Current Issue

Feb. 6, 2013

Vol. 113, No. 7


Charles Rosen ’48 *51 performs in October 1969.

Lives lived and lost: An appreciation

Published in the Feb. 6, 2013, issue

Each year at Alumni Day, Princeton notes the passing of students, alumni, faculty, and staff who died during the year gone by. The Service of Remembrance is a ­moving and poignant celebration of lives we knew. In that spirit, the following pages are a...Read more
Rosen in July 2001

LIVES: Charles W. Rosen ’48 *51

Pianist and scholar who always had something interesting to say

Published in the Feb. 6, 2013, issue

May 5, 1927 – Dec. 9, 2012 In his book Playing the Beethoven Sonatas, my classmate Robert Taub ’77 declared, “Anything that Charles Rosen has to say is always of interest.” I wanted Rosen ’48 *51 to say something about a piano I had watched Steinway & Sons...Read more
Goldschlag during his days as a diplomat. This undated photograph probably was taken when he was ­posted in Turkey, between 1967 and 1971.

LIVES: Klaus Goldschlag *49

A life of luck and pluck

Published in the Feb. 6, 2013, issue

March 23, 1922 – Jan. 30, 2012 By the time Klaus Goldschlag arrived at Princeton to study Oriental languages, he already had lived life that could fill memoir. Yet his career was just beginning. Born in Berlin, Germany, in 1922, Goldschlag was sent to...Read more
Katzenbach, then deputy attorney general, meets Alabama Gov. George Wallace at the door of the University of Alabama’s Foster Auditorium in this iconic photograph from June 11, 1963. Wallace was trying to prevent two black students from enrolling; he stepped aside, and the students registered.

LIVES: Nicholas deB. Katzenbach ’43

Unflappable civil-rights hero and shaper of history

Published in the Feb. 6, 2013, issue

Jan. 17, 1922 — May 8, 2012 It says worlds about the character of Nicholas deBelleville Katzenbach that Some of It Was Fun, his modestly titled 2008 memoir of service at the highest levels of the U.S. government, makes no mention of what must have been the...Read more
Gott in 2007, around the time of ­the publication of his diet book “No Flour, No Sugar”

LIVES: Peter H. Gott ’57

Small-town doctor with national reach

Published in the Feb. 6, 2013, issue

June 8, 1935 – June 13, 2012 Peter Gott was a small-town doctor. But in some sense, his patients included all of us — or at least the millions of people who read his syndicated medical column during its almost-30-year history. Gott’s column had its roots in...Read more
Sanford McDonnell, right, with son Randy and Sanford’s father, William, in 1966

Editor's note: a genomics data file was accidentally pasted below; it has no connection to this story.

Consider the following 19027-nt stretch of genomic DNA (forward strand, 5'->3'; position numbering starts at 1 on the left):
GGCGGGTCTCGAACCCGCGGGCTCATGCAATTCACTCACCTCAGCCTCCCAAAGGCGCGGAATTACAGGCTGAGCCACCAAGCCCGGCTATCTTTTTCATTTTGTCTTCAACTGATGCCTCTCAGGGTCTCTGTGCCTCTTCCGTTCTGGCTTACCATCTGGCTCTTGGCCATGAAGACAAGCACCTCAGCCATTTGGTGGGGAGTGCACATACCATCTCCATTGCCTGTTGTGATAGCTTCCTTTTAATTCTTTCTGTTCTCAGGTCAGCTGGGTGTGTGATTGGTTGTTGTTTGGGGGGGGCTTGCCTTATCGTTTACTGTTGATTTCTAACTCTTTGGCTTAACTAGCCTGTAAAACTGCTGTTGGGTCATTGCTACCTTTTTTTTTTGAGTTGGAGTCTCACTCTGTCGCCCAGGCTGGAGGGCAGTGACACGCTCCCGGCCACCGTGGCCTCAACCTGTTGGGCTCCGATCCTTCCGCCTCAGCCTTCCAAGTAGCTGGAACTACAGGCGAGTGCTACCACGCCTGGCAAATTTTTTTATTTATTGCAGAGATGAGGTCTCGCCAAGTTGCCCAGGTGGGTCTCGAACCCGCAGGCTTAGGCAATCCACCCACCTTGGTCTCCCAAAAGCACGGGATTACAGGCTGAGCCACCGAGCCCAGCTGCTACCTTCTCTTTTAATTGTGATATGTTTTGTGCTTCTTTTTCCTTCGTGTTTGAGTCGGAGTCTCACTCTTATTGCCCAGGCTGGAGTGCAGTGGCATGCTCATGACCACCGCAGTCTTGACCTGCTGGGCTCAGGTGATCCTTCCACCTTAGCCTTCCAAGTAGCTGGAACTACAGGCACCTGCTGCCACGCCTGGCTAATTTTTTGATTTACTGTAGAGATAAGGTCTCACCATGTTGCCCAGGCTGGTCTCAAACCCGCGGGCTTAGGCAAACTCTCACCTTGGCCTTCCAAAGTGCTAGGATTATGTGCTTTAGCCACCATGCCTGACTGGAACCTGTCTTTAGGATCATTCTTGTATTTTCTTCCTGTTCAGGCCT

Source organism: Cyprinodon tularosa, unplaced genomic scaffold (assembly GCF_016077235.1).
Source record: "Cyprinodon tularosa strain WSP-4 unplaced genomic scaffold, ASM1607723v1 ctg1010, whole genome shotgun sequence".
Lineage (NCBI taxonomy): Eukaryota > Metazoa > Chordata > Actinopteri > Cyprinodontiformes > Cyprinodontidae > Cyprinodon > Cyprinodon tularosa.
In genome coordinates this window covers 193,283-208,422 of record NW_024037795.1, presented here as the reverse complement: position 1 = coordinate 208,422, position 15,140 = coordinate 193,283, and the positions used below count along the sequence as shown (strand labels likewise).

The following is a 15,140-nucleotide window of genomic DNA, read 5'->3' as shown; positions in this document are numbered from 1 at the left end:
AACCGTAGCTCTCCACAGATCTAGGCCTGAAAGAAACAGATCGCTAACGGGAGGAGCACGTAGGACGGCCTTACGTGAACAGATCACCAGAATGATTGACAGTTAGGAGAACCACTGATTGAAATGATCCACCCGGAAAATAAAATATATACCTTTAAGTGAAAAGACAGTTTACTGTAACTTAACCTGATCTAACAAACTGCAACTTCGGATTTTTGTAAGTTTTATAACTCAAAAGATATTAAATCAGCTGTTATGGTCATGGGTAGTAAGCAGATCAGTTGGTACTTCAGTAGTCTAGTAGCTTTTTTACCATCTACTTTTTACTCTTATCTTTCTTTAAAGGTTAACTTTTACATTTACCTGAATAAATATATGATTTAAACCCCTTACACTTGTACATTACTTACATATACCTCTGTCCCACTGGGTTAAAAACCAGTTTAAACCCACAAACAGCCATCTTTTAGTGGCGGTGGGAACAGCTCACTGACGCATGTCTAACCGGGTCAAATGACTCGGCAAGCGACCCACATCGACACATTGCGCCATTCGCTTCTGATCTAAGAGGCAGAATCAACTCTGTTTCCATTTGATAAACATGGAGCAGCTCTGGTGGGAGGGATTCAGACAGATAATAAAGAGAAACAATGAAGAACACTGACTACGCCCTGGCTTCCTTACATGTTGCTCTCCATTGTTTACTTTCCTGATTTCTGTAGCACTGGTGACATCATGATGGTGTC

LIVES: Sanford N. McDonnell ’44

Executive and eternal Eagle Scout

Published in the Feb. 6, 2013, issue

Oct. 12, 1922 – March 19, 2012 In the early 1960s, Sandy McDonnell was a rising aerospace executive at McDonnell Douglas, the company built and run by his uncle, James S. McDonnell ’21. Long hours at the office helped the younger McDonnell’s career but...Read more
Moses in August 2011

LIVES: Dawn Jahn Moses ’88

Advocate for the forgotten

Published in the Feb. 6, 2013, issue

May 16, 1966 – June 6, 2012 In 1987, Dawn Jahn Moses and a handful of undergraduates who belonged to the Student Volunteers Council started what has become a foundation of the freshman experience for many: several days of community service at the start of...Read more
Train meets a white parrot in August 1994, when he was with the World Wildlife Fund.

LIVES: Russell E. Train ’41

Guardian of the environment

Published in the Feb. 6, 2013, issue

June 4, 1920 – Sept. 17, 2012 For Russell Train — Okinawa veteran, Columbia Law School grad, congressional aide, and federal tax judge — becoming a full-time environmentalist was about as exotic a career choice as a pedigreed Washingtonian could make in...Read more
Dorman carries the banner in a 1982 march for a nuclear freeze. His three daughters are pictured beside him.

LIVES: Franklin A. Dorman ’48

His conscience led him to jail

Published in the Feb. 6, 2013, issue

April 29, 1927 – July 3, 2012 Franklin Dorman was an unusual Princetonian, and not just because he never earned more than $10,000 a year and was darn proud of it. A gentle, radical minister who caught fire in the 1960s and then campaigned tirelessly for...Read more
In the field in East Africa, Jenkins ­discusses evolutionary traits of the hippopotamus. The undated photo was taken within the last few years.

LIVES: Farish A. Jenkins ’61

To his students, he was Indiana Jones

Published in the Feb. 6, 2013, issue

May 19, 1940 – Nov. 11, 2012 Farish Jenkins’ students at Harvard sometimes likened him to another academic: Indiana Jones, the fictional professor and adventurer who never lacked for style. Jenkins, after all, had trained as a military officer, did...Read more
Riding in his golf cart at the P-rade in 2011, Warnock passes PAW writer W. Barksdale Maynard ’88 and his son, Alexander.

LIVES: Malcolm R. Warnock ’25

Princeton’s oldest son

Published in the Feb. 6, 2013, issue

June 21, 1905 – Oct. 9, 2012 The oldest son of Princeton ever, and our last link to the Roaring ’20s, Malcolm Warnock died at age 107. The curtain falls on a legendary era. A few months before his death, Warnock endured crowds and discomfort to attend his...Read more
CURRENT ISSUE: Feb. 6, 2013
Web Exclusives
Video
Selected clips of alumni in the Lives feature